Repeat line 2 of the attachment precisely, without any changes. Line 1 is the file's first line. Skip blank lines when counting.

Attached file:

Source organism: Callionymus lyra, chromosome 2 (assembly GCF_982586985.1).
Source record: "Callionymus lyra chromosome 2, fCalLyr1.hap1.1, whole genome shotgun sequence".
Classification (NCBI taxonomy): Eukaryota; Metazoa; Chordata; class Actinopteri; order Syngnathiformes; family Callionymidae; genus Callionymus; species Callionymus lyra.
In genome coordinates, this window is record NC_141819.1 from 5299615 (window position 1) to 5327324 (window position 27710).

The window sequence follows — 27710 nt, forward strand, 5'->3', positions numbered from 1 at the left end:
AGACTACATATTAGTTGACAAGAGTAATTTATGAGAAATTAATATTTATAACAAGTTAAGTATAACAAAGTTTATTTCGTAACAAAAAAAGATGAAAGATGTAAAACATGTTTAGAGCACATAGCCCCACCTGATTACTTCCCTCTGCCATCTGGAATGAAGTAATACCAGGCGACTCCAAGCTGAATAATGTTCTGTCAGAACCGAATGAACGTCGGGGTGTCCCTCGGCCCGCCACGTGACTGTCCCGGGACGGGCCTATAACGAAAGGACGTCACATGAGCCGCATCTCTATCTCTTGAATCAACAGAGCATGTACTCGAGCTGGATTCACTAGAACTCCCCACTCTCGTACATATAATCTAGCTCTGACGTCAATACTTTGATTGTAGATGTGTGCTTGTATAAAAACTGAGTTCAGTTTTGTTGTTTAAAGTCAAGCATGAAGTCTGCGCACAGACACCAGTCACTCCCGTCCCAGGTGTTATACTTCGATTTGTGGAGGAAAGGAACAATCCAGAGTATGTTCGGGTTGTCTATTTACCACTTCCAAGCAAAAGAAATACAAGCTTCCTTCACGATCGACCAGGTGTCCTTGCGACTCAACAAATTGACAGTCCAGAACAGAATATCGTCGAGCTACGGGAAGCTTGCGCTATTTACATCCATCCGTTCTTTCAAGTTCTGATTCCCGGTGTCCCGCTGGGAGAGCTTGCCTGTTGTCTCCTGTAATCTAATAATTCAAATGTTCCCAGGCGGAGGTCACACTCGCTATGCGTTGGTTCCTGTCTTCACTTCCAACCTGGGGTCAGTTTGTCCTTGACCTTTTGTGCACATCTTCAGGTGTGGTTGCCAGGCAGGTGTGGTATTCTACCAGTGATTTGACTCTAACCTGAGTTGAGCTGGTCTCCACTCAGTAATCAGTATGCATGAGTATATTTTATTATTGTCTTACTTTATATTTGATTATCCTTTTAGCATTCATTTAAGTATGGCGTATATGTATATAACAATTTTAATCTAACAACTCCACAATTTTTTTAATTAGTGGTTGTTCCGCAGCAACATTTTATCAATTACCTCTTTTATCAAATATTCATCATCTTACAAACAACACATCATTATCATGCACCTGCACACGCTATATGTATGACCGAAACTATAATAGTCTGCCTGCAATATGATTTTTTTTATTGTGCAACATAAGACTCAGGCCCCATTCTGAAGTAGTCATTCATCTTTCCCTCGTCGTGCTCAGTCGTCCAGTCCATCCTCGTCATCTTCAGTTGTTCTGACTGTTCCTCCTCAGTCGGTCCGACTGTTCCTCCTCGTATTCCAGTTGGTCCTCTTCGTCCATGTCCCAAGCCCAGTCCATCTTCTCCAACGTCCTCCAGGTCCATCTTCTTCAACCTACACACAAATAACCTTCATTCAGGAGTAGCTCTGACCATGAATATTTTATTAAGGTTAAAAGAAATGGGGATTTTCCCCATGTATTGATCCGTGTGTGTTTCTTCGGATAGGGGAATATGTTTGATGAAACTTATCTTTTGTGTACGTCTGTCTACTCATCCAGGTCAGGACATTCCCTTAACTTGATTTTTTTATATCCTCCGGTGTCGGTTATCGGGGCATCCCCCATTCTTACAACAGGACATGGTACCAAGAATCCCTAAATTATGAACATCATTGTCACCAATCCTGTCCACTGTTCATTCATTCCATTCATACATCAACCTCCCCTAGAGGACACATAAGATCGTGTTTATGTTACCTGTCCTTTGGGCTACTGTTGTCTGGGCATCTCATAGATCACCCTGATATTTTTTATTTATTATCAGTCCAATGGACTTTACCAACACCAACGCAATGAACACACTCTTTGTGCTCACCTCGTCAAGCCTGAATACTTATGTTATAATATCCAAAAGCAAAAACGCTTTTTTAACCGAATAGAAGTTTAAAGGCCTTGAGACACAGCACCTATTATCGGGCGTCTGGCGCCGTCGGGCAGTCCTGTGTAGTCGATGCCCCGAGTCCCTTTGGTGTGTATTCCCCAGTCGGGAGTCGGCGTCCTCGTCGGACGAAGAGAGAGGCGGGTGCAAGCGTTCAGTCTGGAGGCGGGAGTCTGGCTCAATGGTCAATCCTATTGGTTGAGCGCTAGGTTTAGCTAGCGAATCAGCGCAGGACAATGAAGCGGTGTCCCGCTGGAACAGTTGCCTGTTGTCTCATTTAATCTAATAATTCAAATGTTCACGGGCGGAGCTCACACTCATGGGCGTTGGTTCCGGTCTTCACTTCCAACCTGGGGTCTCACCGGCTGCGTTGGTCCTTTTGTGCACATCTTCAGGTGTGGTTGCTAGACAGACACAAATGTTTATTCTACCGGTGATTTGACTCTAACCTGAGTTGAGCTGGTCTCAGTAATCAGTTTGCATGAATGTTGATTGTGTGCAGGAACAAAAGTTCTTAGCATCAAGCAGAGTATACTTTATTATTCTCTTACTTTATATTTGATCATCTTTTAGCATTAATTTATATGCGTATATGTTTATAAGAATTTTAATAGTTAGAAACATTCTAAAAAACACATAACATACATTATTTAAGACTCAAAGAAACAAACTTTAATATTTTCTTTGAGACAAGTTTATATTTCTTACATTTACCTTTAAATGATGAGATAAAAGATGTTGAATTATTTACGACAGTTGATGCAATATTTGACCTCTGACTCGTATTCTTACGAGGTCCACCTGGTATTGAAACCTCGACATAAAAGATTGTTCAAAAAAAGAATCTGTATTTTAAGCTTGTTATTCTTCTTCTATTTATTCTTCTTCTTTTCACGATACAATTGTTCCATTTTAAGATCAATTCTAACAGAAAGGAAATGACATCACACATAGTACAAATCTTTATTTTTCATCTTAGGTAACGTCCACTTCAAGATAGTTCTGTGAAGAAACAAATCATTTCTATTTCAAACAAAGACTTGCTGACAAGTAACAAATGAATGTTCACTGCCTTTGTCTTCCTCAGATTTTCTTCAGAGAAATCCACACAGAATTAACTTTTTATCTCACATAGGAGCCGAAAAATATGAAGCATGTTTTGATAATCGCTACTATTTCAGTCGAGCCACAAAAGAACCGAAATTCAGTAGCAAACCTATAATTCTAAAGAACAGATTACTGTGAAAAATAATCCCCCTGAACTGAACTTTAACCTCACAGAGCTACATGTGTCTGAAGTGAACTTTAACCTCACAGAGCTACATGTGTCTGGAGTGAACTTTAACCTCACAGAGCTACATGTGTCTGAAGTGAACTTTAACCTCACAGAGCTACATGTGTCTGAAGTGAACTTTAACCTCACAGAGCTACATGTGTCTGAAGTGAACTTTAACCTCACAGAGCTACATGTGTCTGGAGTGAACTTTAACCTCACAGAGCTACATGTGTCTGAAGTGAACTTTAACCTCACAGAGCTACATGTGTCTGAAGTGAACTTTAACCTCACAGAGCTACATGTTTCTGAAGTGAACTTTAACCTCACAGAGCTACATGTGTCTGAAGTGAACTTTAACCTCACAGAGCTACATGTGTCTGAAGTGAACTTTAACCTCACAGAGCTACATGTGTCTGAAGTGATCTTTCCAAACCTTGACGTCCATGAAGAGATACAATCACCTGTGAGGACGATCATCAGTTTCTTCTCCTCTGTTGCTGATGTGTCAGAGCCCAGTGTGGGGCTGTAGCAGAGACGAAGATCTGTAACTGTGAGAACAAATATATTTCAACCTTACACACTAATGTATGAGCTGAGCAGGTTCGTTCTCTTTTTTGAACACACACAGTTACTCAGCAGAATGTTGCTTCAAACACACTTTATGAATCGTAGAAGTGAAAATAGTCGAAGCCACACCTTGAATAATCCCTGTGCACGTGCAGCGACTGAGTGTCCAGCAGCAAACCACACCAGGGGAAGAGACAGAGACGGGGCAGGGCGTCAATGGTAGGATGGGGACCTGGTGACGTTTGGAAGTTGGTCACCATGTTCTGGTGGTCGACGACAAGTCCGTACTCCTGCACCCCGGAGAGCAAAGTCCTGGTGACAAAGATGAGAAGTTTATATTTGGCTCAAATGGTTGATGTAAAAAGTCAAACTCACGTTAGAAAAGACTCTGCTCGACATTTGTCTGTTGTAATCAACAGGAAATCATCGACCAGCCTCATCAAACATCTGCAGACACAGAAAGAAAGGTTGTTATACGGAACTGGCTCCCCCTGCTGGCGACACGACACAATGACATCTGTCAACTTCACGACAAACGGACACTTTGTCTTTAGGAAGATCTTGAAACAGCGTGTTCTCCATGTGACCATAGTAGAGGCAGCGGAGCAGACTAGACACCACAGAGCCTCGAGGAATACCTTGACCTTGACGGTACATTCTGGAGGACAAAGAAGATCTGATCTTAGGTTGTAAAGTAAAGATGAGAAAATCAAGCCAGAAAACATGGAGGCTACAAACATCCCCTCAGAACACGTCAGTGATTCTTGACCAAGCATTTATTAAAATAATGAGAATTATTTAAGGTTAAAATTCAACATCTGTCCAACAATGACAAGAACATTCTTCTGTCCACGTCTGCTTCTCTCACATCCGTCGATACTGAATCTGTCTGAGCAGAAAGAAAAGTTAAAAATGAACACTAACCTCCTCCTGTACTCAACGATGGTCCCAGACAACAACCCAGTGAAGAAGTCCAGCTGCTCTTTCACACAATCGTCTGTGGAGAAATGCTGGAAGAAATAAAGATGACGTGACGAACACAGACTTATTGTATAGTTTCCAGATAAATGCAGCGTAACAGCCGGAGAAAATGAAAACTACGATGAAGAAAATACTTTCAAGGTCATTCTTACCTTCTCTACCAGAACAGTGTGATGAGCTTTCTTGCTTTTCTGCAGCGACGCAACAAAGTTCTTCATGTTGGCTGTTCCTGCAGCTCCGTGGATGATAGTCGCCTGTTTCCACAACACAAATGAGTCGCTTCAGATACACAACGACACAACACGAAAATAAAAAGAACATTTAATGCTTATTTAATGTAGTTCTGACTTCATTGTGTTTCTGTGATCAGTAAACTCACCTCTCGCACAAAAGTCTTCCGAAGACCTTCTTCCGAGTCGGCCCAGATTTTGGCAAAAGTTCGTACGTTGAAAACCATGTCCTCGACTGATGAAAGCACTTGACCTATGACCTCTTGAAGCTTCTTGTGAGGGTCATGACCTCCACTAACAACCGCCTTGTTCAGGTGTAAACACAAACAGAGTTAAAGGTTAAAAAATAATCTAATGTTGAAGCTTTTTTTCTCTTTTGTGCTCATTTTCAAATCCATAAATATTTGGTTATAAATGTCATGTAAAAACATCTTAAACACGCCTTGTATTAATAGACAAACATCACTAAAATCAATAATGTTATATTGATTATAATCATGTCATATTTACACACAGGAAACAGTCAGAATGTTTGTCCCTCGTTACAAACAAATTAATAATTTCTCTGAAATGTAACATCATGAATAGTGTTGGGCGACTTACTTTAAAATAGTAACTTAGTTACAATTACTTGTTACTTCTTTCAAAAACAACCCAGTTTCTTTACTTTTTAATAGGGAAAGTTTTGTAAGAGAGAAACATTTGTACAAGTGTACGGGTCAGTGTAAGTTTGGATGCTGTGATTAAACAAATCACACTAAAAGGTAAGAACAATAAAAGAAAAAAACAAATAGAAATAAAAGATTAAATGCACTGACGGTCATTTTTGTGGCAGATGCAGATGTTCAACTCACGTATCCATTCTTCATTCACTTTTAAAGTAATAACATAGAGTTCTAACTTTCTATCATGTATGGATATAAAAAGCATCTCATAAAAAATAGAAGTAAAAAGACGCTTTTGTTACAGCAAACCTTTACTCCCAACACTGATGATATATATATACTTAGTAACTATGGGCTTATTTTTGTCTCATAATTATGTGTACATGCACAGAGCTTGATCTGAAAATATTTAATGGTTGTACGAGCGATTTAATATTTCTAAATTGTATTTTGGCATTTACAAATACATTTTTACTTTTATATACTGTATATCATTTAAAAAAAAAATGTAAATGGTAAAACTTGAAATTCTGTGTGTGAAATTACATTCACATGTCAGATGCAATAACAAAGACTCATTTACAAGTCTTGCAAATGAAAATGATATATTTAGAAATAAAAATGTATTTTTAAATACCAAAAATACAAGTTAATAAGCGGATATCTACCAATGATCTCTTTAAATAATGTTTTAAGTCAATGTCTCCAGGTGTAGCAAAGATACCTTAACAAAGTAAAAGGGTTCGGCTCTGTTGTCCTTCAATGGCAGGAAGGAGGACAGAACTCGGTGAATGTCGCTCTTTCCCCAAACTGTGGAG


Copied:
Source record: "Callionymus lyra chromosome 2, fCalLyr1.hap1.1, whole genome shotgun sequence".